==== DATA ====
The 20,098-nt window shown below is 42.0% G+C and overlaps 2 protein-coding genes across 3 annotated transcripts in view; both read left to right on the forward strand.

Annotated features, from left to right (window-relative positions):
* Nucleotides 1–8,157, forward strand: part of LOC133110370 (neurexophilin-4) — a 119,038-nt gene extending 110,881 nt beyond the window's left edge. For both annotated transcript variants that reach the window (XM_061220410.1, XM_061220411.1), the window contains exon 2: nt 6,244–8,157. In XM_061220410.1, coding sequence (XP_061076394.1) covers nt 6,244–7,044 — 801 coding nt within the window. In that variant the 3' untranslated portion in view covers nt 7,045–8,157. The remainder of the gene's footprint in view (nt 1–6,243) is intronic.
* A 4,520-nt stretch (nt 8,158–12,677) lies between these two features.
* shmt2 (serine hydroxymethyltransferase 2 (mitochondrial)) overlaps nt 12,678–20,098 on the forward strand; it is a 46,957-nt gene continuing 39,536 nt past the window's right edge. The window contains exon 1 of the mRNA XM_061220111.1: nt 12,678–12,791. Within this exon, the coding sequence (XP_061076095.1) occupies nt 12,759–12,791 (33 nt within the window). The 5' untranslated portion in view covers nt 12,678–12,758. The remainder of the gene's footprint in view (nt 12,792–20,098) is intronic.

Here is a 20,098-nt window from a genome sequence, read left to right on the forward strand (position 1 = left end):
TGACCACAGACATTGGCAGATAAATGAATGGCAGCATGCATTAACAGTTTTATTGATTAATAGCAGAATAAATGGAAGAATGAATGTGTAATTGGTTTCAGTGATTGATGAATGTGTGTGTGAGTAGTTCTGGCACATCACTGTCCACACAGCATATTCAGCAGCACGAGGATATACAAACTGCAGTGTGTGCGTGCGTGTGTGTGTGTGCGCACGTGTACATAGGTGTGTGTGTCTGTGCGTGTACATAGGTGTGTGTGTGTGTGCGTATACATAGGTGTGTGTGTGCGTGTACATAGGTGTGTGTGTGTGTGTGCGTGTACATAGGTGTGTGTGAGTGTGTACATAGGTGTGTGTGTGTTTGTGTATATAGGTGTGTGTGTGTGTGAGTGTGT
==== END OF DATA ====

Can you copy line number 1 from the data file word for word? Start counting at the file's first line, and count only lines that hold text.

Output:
The 20,098-nt window shown below is 42.0% G+C and overlaps 2 protein-coding genes across 3 annotated transcripts in view; both read left to right on the forward strand.